In 2012, Philipps told Vanity Fair that, because their characters were presumed to come from tough home lives, they were physically rough with each other, and when he would be aggressive with her, she'd give it right back. "We had a real intense thing when we worked together," she said. But in her 2018 book, she recalled Franco being particularly rude to her, which she insecurely attributed to him thinking that she wasn't a good actor. She wrote that, during a scene where their characters are pelted with water balloons, the director had told her to smack his chest and plead, "Dammit Daniel, do something!" But when she did, Franco shoved her and knocked her down, and screamed, "Don't ever touch me again!" Feig and Apatow told Franco he needed to apologize. Which he did, after watching the footage of what he did and admitting it "was pretty mean." Philipps accepted his apology, but in hindsight she chalked it up to a talented actor being able to charm forgiveness out of her. It was a "boys club," she wrote, so what could she expect? That was just the way it worked.

 

Franco, having been accused of sexual misconduct by five women earlier in the year, did not respond to Philipps' 2018 recollections. She reiterated on Instagram at the time, however, "James apologized. I accepted. And I still get to tell it because s--t happened to me." They've talked about it over the years, she also said during a Q&A with The Hollywood Reporter, and "at one point he apologized to me."

9. Paul Feig expressly told Busy Philipps and Linda Cardellini not to diet, that he had hired them "because of what we looked like," Philipps recalled in her book, "that we were perfect the way we were, and that he wanted to make sure we didn't feel any pressure to be thin from anyone, because that wasn't what they wanted."

 

Cardellini told Vanity Fair in 2012, "They didn't want us to look like people in other shows—which you don't really know how to take. It was comforting on one hand, and not so much on the other."

10. Yeah, Daley had a little bit of a crush on Cardellini because, as he astutely pointed out, "it's hard to not have a crush on her." He masked it by acting like an annoying little brother between scenes. "Linda and I spent a lot of time between scenes giving each other a hard time," he told VF.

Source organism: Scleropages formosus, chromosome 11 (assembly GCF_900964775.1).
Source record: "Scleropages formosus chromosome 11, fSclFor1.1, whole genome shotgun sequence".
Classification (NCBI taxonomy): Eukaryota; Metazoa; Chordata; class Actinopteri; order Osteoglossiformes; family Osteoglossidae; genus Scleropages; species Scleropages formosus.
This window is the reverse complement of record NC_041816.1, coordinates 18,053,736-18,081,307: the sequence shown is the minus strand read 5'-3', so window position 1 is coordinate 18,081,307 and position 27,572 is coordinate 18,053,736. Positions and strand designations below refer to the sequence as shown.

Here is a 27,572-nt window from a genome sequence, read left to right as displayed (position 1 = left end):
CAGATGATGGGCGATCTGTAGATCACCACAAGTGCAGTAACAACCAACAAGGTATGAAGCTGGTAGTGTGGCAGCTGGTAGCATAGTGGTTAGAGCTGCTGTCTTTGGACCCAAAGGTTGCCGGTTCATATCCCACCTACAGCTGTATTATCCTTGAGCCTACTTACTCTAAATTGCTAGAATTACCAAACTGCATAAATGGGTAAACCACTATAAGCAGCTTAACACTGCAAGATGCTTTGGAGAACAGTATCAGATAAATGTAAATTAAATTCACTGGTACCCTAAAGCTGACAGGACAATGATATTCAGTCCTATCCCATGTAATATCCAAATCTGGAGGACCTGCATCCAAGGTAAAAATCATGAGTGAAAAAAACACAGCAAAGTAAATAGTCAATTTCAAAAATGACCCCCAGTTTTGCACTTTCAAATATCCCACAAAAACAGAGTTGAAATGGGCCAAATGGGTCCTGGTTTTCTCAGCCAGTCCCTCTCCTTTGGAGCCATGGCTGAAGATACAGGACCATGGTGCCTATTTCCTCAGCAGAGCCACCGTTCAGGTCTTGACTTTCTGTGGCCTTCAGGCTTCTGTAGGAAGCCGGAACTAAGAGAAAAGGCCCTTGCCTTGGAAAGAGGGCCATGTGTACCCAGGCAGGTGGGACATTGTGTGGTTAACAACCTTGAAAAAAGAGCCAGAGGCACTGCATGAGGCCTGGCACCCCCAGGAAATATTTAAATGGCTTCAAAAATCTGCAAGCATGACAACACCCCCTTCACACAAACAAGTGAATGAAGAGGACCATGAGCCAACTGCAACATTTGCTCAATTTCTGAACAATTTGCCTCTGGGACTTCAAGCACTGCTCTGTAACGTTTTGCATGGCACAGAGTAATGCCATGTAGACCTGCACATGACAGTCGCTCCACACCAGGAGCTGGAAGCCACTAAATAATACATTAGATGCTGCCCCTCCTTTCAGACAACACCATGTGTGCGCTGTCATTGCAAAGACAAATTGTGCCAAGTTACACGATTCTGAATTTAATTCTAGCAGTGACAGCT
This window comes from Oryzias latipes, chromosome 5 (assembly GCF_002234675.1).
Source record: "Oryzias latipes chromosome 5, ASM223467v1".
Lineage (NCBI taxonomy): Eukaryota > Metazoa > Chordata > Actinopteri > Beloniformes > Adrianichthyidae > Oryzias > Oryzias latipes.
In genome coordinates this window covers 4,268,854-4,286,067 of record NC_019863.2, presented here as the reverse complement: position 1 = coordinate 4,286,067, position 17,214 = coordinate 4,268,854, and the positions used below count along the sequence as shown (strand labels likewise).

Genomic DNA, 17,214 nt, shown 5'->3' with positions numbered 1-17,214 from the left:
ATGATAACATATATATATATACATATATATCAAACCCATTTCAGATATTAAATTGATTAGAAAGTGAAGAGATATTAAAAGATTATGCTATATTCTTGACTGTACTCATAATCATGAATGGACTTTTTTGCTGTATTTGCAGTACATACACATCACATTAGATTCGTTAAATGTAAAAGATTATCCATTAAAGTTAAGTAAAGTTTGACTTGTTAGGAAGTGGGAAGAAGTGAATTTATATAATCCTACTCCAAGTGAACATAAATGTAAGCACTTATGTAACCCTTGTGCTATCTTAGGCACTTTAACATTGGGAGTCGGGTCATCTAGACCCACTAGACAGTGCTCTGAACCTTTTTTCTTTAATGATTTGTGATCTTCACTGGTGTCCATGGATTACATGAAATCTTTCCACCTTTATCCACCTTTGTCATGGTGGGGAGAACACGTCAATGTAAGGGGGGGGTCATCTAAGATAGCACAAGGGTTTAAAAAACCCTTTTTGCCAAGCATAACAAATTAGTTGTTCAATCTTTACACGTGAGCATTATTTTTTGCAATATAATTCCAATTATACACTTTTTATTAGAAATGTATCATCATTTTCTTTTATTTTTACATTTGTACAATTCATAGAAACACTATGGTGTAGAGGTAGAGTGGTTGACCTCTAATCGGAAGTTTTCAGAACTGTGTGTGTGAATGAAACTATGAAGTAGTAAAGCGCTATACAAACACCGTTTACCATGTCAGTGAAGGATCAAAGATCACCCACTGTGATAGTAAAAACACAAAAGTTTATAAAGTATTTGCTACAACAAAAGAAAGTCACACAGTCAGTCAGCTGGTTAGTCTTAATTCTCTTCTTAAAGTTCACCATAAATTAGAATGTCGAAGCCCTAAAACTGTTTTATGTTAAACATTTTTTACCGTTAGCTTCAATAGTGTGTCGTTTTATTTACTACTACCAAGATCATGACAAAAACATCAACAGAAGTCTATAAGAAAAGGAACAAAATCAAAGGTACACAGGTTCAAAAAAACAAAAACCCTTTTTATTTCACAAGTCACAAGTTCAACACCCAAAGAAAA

11. Feig, Apatow and their fellow writers tried to borrow as many high school indignities from real life as they could. "We did our infamous two weeks with the writers locking ourselves in a room and telling personal stories," Feig told Vanity Fair. "…Weirder stuff happens to people in real life than it does on TV. It was a personal story for me and I wanted it to be personal for everybody else."

12. Indeed, Paul Feig had his version of a "Parisian night suit," the baby blue jumpsuit Sam wears to school one day, strutting his stuff for 3 seconds until he realizes that his peers just weren't ready for Sam rockin' a jumpsuit yet. "It was fun, on the show, recreating the most horrific moments of my past," Feig said.

13. Judd Apatow said he got the idea for Ken's girlfriend Amy to have "ambiguous genitalia" after hearing about it on The Howard Stern Show. He sat Rogen and Jessica Campbell, who played Amy, down together to improvise Rogen's real-life reaction to hearing that from a girlfriend, and wrote the scene based on their honest dialogue. "I'm not sure you could get away with those things on a show that isn't about to be canceled," Jake Kasdan, who directed five episodes and was a consulting producer on 15, told VF.